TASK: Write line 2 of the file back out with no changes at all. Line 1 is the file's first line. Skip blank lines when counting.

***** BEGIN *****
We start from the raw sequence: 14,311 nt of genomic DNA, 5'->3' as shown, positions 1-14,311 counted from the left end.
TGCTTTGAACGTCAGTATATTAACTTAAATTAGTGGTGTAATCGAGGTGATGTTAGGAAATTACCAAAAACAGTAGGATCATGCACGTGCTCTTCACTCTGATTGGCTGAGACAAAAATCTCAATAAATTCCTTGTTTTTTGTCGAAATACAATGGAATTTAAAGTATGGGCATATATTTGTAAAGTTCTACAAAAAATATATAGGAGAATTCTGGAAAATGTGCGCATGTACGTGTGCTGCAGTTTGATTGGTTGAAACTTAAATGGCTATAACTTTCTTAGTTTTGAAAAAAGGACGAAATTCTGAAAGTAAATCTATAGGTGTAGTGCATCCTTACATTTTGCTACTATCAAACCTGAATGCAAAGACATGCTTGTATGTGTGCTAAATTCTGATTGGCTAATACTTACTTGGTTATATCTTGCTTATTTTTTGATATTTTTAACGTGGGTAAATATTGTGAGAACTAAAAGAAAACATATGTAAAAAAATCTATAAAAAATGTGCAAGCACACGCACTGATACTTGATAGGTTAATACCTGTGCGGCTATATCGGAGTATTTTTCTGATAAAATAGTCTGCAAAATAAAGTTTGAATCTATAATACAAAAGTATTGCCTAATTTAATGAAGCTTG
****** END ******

TGCTTTGAACGTCAGTATATTAACTTAAATTAGTGGTGTAATCGAGGTGATGTTAGGAAATTACCAAAAACAGTAGGATCATGCACGTGCTCTTCACTCTGATTGGCTGAGACAAAAATCTCAATAAATTCCTTGTTTTTTGTCGAAATACAATGGAATTTAAAGTATGGGCATATATTTGTAAAGTTCTACAAAAAATATATAGGAGAATTCTGGAAAATGTGCGCATGTACGTGTGCTGCAGTTTGATTGGTTGAAACTTAAATGGCTATAACTTTCTTAGTTTTGAAAAAAGGACGAAATTCTGAAAGTAAATCTATAGGTGTAGTGCATCCTTACATTTTGCTACTATCAAACCTGAATGCAAAGACATGCTTGTATGTGTGCTAAATTCTGATTGGCTAATACTTACTTGGTTATATCTTGCTTATTTTTTGATATTTTTAACGTGGGTAAATATTGTGAGAACTAAAAGAAAACATATGTAAAAAAATCTATAAAAAATGTGCAAGCACACGCACTGATACTTGATAGGTTAATACCTGTGCGGCTATATCGGAGTATTTTTCTGATAAAATAGTCTGCAAAATAAAGTTTGAATCTATAATACAAAAGTATTGCCTAATTTAATGAAGCTTG